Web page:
This project provides a venue for pre-service teacher candidates to practice collaboration in fostering literacy development. As the pre-service teacher candidates gain confidence and experience in working with parents, they will increase their effectiveness with parents in their initial teaching years. This partnership provides opportunities for the pre-service teacher candidates to think about the needs of parents and to ‘plan for collaborating with families to support student learning’ (Performance-based Pedagogy Assessment, 2005).

The Book Night Project is one of the three service projects emphasized in the elementary Literacy courses. Pre-service teacher candidates in these courses also have the opportunity to get involved in a children’s book fair. Each spring, the pre-service teacher candidates are allowed to choose whether to hold a Scholastic Book Fair on the college campus. If they choose to do so, they also choose a recipient for their efforts. In the past, one group of students chose to buy children’s books to furnish a classroom library for three grade levels of one low-income elementary school. This school has very limited resources for classroom libraries and many classrooms had books in very poor condition that were over twenty years old. The pre-service teacher candidates took leadership roles in marketing the event, visiting with school district offices to gain permission to post notices in school buildings, working with a campus office to secure approval for campus signage and learning to operate a cash register and credit card machine and maintain account records. They decided on staffing for the event and scheduled themselves into various time slots and they took responsibility for breaking down and setting up the event each day. At the end of four days, this group of students raised close to $1,000 for the purchase of new books for their chosen school.

As a group, they solicited teacher input for book purchases and desired book sets for whole class and small group instruction. They did all the shopping and they personally delivered the books to the school and, in pairs, read a ‘new book’ to classes of children in the building who would be the recipients of their purchases. The pre-service teacher candidates overwhelmingly rated this experience as one of the most empowering of their teacher education program and commented on how the experience of personally delivering the books and seeing the direct benefit of their efforts inspired them to continue to want to identify ways of making a difference in the lives of children.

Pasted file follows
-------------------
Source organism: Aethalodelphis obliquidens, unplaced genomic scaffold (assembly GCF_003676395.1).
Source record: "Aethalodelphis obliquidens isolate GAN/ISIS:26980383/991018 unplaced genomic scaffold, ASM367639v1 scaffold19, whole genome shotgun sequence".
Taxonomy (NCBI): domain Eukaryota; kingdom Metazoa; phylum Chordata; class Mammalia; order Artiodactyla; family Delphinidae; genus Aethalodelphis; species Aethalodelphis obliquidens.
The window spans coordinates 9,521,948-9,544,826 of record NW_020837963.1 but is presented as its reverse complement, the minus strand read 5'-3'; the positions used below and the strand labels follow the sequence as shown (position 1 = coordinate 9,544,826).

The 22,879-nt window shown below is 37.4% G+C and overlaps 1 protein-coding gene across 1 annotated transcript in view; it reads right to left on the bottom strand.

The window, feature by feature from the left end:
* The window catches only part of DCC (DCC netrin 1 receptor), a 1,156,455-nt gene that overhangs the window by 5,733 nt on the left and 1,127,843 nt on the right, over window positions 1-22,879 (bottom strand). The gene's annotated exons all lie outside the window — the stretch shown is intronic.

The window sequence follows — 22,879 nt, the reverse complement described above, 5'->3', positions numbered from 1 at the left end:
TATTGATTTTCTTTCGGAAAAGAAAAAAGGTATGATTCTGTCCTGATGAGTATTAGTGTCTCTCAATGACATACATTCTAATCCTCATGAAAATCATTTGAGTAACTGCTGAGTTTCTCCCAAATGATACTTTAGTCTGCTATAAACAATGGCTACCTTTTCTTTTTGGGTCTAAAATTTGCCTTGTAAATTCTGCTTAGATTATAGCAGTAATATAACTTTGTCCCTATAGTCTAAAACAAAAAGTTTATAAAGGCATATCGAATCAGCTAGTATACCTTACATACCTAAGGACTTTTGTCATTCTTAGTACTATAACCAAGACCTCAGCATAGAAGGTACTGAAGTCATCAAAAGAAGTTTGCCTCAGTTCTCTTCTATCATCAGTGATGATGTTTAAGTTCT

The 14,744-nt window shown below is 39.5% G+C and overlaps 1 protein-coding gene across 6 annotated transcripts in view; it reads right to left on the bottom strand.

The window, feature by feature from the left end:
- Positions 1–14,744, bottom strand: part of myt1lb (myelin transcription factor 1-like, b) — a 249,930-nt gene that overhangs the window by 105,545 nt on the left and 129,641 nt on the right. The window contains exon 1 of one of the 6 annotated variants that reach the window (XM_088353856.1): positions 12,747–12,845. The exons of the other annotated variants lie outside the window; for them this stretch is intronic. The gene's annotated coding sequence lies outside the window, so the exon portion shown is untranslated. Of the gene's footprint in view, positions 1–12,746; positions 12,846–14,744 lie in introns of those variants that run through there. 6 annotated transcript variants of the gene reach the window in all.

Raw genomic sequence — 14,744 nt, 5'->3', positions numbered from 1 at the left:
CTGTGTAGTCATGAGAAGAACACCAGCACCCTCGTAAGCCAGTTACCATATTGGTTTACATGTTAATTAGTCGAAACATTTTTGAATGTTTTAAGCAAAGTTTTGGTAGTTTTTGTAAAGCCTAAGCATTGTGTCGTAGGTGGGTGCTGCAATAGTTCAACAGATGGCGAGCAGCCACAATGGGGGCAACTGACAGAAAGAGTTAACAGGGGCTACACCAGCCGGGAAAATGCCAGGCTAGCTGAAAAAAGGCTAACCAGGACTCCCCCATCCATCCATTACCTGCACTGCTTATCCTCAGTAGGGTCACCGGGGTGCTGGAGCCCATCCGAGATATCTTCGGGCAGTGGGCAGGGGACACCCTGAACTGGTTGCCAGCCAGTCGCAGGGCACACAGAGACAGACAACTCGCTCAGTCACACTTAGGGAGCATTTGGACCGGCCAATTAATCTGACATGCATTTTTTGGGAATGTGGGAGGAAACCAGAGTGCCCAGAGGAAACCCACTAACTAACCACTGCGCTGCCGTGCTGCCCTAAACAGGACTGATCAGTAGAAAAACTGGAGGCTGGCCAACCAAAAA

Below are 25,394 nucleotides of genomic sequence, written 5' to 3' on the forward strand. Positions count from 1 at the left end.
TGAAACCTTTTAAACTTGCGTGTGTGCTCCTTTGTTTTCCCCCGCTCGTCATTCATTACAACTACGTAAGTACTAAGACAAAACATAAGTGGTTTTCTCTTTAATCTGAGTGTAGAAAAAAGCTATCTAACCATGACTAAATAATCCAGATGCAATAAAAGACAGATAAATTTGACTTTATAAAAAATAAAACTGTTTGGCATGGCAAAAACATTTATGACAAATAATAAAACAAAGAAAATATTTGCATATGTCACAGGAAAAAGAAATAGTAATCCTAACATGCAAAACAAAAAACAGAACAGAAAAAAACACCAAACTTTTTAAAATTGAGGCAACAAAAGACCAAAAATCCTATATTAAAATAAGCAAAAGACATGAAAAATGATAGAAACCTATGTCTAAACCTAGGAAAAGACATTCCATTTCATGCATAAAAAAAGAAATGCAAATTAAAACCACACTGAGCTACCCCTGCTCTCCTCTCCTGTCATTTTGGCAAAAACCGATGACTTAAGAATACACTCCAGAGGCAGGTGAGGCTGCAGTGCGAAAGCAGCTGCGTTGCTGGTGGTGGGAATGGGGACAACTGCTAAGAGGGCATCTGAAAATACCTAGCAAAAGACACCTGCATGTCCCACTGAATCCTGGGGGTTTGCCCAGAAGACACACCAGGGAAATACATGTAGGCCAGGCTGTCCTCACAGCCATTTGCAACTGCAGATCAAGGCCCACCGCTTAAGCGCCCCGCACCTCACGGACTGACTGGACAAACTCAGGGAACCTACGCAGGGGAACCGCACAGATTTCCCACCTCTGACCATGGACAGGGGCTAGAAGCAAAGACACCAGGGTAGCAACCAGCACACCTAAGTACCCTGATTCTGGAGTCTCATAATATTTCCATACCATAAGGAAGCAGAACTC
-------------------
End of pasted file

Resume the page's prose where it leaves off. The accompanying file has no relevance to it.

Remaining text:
This spring (2006), the current group of pre-service students has also chosen to do the book fair and will be using some of their profits to provide books to two area children’s hospitals. They have learned of the unique needs of children’s hospitals and programs for books. These organizations are frequently not able to accept used books or to keep books as part of a permanent collection due to concerns about contagion of illness. As a result, they are regularly in need of new books for children currently in the hospitals that can be sent home with them at the end of their stay. One of the two hospitals designated to receive books by this year’s class of pre-service teacher candidates has specifically requested help in this area due to a shortfall in donated books from a holiday book drive. Again, the pre-service teachers have unanimously expressed enthusiasm for this project and excitement about being able to choose the recipients for their efforts. They have identified a community need and are using their knowledge and skills to collaborate with the community to meet that need. The process of planning the event and carrying it increases their confidence and their sense of efficacy in their own skills. They are also learning ways they can integrate service projects into their own future classrooms to make a difference in their local communities.

A final project for the pre-service teachers is the Writing Rally. The Writing Rally is in its twenty-third year. It is an annual event that brings up to seven hundred children and their families to the college campus each year to celebrate literacy. A noted children’s author delivers a presentation to the children on writing or the power of imagination or avenues for inspiration. The children are then broken into common age groups and sent to classrooms where local teachers and master degree students volunteer to lead them and their parents or caregivers through writing exercises that culminate in the creation of an original book. The books are shared using author circle and the event ends with a punch and cookie reception to celebrate the young authors’ accomplishments.